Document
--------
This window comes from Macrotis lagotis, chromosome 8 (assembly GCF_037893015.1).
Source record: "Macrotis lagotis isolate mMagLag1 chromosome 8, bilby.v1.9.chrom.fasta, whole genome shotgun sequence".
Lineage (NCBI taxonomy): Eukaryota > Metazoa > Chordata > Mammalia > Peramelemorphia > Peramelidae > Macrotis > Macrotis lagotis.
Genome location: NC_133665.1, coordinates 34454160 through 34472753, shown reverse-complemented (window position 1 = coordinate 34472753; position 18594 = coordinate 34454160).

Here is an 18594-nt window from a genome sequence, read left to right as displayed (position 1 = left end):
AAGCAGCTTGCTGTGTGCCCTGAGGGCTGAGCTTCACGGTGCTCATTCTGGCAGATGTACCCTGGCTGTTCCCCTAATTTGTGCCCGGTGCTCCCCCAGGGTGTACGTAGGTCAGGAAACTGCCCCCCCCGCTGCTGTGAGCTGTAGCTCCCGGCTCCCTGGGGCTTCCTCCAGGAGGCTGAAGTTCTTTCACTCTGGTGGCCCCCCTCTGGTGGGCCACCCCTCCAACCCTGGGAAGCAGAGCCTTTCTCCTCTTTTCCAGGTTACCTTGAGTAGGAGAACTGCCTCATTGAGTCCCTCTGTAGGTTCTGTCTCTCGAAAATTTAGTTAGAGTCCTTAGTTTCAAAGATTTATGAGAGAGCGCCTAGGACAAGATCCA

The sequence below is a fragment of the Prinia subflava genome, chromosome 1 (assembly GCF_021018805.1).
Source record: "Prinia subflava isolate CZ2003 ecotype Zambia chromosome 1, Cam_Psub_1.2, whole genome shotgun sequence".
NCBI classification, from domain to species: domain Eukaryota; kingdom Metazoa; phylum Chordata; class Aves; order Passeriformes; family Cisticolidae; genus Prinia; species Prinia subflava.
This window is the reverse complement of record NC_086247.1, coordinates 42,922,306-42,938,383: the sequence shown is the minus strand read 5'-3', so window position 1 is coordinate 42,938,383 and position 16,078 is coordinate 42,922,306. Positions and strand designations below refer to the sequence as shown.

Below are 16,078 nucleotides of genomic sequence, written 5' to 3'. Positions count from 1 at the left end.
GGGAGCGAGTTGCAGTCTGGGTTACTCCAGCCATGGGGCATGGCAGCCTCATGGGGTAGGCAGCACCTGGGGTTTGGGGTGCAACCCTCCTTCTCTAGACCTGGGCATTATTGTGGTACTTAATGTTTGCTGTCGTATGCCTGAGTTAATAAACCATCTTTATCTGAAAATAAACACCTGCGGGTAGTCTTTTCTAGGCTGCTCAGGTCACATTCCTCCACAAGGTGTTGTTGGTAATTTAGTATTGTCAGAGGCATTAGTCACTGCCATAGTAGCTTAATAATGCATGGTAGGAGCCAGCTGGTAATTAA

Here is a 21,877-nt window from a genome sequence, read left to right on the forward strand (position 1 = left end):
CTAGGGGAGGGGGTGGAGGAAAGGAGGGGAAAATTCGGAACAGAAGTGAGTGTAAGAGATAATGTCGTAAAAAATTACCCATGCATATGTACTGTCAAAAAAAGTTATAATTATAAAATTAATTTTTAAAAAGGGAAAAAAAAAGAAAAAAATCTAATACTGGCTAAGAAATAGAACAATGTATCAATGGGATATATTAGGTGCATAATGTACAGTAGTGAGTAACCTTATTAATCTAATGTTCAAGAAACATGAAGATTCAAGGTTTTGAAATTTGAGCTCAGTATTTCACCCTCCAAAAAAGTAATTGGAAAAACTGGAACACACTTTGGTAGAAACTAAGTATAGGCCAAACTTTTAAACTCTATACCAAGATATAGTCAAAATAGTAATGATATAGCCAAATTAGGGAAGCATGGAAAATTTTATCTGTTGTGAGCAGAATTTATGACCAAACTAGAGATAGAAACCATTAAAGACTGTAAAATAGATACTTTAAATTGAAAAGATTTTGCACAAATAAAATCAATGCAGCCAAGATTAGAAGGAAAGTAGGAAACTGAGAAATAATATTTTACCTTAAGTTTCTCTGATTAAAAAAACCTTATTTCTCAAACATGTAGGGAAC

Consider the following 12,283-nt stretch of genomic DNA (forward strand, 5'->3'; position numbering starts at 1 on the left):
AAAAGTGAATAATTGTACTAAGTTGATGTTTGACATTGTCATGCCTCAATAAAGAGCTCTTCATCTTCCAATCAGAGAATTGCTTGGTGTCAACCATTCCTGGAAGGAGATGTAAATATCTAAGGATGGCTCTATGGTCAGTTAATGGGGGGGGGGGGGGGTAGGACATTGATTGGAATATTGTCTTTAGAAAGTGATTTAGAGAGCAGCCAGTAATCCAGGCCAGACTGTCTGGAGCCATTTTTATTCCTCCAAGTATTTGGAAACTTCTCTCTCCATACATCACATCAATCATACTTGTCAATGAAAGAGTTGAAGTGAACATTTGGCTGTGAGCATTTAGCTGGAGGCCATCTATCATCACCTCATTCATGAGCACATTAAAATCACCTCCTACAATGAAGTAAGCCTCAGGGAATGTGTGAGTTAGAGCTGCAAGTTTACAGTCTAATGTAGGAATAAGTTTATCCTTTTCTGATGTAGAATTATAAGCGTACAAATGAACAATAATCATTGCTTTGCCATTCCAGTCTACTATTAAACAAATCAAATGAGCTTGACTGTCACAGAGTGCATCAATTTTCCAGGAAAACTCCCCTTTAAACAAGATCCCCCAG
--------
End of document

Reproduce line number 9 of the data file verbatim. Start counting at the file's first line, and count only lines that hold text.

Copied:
NCBI classification, from domain to species: domain Eukaryota; kingdom Metazoa; phylum Chordata; class Aves; order Passeriformes; family Cisticolidae; genus Prinia; species Prinia subflava.